Latrobe Local News:
Heritage exhibition tells the story of Gold
A Heritage Council of Victoria travelling exhibition is showing at the Gippsland Heritage Park
By Latrobe City Council - 15th August 2001 - Back to News
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A Heritage Council of Victoria travelling exhibition, being presented as part of Gippsland’s Gold 150 Celebrations, is showing at the Gippsland Heritage Park in Moe from Friday 17 August to Tuesday 4 September.
The exhibition explores in detail the effects of gold on Victoria’s development. In particular, it is a story of transformation which highlights the change within the State as the direct result of the discovery of gold.
Latrobe City Deputy Mayor, Cr Tony Hanning, said the discovery of gold had radically transformed Victoria; bringing with it major economic, social and political change.
"From the first official discovery of gold in 1851, the fledging colony of Victoria changed from a small pastoral settlement to a wealthy, confident and proud settlement boasting major public works and infrastructure, a diverse cultural population and major political and social initiatives which sought to create a more equitable working environment. This is the story of the significant influence the discovery of gold had upon Gippsland and the people who shaped much of the early development of the Latrobe region," Cr Hanning said.
Latrobe City Public Relations Officer, Jeremy Bein, said that as the easy pickings from surface gold found in the Ballarat and Bendigo goldfields had declined, attention had turned to Gippsland as a likely source of gold.
"While Omeo was first to yield riches, it was closely followed by discoveries on the Tanjil River where Blue Rock Reservoir lies today; and prospectors soon headed further north to explore the Upper Thomson and Aberfeldy Rivers," Mr Bein said.
"It was not long before prospectors were working their way south down the Thomson River and discovered gold in a creek that flowed into the Thomson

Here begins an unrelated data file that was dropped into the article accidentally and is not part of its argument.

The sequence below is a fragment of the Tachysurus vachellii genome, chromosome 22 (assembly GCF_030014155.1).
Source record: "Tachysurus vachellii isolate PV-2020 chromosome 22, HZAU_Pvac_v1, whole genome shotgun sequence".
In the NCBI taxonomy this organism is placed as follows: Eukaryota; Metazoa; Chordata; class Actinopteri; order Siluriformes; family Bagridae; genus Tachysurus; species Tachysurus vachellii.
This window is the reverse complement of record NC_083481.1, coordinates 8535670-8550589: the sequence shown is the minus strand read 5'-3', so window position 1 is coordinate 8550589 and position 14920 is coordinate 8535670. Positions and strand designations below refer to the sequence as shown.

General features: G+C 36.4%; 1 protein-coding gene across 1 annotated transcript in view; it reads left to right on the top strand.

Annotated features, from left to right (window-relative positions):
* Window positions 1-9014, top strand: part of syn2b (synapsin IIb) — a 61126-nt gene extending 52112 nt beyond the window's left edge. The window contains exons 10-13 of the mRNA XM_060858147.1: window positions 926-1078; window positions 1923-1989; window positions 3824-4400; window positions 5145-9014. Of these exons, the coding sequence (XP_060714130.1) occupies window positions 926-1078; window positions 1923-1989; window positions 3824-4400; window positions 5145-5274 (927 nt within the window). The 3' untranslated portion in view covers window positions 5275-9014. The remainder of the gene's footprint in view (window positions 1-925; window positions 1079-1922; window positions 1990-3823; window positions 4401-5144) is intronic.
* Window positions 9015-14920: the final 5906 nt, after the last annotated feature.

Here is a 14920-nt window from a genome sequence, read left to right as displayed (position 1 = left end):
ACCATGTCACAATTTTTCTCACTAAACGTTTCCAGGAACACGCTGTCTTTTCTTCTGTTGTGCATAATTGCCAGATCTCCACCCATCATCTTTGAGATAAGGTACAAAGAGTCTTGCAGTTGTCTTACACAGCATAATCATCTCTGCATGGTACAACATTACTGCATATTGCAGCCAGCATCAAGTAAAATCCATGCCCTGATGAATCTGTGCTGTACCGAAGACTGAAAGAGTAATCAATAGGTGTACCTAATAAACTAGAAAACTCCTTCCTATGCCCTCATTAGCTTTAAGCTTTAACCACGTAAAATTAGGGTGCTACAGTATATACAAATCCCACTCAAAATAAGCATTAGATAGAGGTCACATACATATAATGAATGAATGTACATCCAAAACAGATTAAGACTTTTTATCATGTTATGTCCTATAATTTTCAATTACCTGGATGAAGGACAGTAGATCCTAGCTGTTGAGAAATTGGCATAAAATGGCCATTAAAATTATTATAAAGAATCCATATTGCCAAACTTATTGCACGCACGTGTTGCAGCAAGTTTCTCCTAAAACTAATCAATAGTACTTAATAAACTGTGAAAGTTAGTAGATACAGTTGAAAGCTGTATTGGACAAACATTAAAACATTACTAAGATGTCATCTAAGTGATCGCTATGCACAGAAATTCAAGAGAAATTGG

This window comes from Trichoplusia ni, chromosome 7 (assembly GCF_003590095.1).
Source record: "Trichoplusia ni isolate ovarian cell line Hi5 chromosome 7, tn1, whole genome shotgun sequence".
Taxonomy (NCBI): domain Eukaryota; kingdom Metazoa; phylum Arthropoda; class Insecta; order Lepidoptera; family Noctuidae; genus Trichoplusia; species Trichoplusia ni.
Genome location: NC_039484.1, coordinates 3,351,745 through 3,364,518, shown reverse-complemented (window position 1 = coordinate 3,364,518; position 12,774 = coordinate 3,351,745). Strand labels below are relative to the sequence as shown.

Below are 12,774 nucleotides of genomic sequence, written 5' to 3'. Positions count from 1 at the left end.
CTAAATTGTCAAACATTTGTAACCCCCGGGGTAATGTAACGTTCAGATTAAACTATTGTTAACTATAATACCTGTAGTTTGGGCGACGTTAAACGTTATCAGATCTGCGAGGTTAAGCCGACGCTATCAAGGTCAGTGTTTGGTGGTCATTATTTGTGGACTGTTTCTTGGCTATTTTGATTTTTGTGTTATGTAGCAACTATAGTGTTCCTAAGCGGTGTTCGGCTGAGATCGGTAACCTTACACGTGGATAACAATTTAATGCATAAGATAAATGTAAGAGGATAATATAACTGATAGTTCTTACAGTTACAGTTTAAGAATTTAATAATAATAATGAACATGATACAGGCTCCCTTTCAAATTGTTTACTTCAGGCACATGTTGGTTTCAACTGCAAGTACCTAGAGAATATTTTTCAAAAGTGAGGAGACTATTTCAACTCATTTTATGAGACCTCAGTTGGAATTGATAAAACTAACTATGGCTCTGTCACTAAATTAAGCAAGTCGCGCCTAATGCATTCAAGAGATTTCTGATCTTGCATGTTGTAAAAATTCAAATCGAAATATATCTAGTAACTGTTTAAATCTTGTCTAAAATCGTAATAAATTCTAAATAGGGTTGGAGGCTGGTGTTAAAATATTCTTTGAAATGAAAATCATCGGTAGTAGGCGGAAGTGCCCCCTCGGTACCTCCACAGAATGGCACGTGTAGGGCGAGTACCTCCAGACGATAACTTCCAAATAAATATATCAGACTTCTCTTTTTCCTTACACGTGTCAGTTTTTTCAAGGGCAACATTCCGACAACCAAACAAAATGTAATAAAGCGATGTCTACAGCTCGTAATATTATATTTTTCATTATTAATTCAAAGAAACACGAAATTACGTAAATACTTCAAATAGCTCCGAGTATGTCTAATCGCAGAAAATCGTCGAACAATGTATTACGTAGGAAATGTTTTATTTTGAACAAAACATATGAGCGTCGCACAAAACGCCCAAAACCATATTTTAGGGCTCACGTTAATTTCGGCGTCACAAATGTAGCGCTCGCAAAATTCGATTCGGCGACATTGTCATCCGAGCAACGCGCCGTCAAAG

River from a steep sided valley (Walhalla), which they named Stringer’s Creek.
"While the rush that followed news of the find was hampered by the steep and difficult terrain, the hills around Walhalla were soon crammed with those eager to make their fortunes. In surrounding settlements such as Traralgon and Toongabbie in the Latrobe Valley, business proliferated, as storekeepers, hostelries, blacksmiths and saddlers sought to meet the increasing demand for provisions and services to satisfy the needs of the miners. It was a time of great excitement that would last almost until the eve of the twentieth century," Mr Bein added.
Major Events Development Officer at Latrobe City Council, Janiene Ayre, said the exhibition was just part of Gippsland’s Gold Discovery celebrations, an exciting line up of events taking place across the region until December.
"Events such as the Interactive Sound and Light Show at the Walhalla Long Tunnel Extended Mine, the recreation of the Briagolong to Grant/Crooked River Mail Run, the Port Albert Period Ball, the Packhorse Re-enactment Ride from Toongabbie to Walhalla, open day at the Sale Powder Magazine, the Gold 150 Exhibition at Cowwarr Art Space, and Swift’s Creek ‘Up the Creek’ Festival are set to provide us all with an exciting celebration of our gold heritage," Ms Ayre said.
‘Gippsland’s Gold Discovery’ is an initiative of Latrobe City Council, Wellington, Baw Baw and East Gippsland Shires in conjunction with local tourism associations, business operators, community groups and the small townships in the remote mountain areas in the region," Ms Ayre added.
For more information on the exhibition and events planned for Gippsland’s Gold celebrations, please contact Janiene Ayre, Major Events Development Officer at Latrobe City Council on 1300 367 700.
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